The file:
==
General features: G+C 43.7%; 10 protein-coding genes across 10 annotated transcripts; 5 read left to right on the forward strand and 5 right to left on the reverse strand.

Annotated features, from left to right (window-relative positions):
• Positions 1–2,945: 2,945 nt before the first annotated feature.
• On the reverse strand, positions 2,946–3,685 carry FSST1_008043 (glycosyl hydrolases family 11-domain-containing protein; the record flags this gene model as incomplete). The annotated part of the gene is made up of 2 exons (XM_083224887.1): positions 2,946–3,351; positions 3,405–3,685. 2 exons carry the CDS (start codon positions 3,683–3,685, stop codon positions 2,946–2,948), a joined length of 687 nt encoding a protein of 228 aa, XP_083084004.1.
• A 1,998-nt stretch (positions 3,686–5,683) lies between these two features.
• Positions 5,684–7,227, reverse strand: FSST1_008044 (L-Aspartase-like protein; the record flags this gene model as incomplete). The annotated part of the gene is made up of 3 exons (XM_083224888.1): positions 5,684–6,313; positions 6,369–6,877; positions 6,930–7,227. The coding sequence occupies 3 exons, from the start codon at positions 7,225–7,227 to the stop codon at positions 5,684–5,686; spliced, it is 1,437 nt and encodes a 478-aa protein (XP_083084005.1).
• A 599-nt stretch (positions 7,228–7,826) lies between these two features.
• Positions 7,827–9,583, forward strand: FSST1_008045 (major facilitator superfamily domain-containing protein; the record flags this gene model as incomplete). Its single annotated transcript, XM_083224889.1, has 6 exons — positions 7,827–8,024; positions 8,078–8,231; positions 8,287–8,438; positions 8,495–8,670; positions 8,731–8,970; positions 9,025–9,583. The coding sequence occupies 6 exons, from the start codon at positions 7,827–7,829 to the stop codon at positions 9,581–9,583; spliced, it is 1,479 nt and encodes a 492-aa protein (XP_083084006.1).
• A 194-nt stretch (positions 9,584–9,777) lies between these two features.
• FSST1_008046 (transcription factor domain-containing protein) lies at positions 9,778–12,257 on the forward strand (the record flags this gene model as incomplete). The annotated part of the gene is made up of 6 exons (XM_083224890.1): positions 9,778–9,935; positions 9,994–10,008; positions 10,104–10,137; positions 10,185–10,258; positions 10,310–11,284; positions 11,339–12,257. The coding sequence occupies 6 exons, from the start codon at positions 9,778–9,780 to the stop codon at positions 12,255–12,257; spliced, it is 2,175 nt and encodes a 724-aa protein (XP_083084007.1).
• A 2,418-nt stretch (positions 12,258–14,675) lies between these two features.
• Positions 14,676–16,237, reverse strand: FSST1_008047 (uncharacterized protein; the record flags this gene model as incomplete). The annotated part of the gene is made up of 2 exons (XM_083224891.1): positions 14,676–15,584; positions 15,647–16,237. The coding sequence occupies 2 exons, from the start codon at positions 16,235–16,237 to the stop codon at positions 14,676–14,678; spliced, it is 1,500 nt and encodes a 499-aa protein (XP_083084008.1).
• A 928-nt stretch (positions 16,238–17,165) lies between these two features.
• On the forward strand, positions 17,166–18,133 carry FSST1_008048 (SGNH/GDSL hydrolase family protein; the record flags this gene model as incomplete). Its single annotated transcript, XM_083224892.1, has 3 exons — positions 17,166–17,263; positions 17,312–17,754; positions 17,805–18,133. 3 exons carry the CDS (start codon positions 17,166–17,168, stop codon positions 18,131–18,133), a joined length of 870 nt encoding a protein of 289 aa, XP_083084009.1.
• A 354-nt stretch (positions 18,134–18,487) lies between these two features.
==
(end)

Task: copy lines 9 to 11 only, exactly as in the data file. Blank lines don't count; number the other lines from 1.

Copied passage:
• A 194-nt stretch (positions 9,584–9,777) lies between these two features.
• FSST1_008046 (transcription factor domain-containing protein) lies at positions 9,778–12,257 on the forward strand (the record flags this gene model as incomplete). The annotated part of the gene is made up of 6 exons (XM_083224890.1): positions 9,778–9,935; positions 9,994–10,008; positions 10,104–10,137; positions 10,185–10,258; positions 10,310–11,284; positions 11,339–12,257. The coding sequence occupies 6 exons, from the start codon at positions 9,778–9,780 to the stop codon at positions 12,255–12,257; spliced, it is 2,175 nt and encodes a 724-aa protein (XP_083084007.1).
• A 2,418-nt stretch (positions 12,258–14,675) lies between these two features.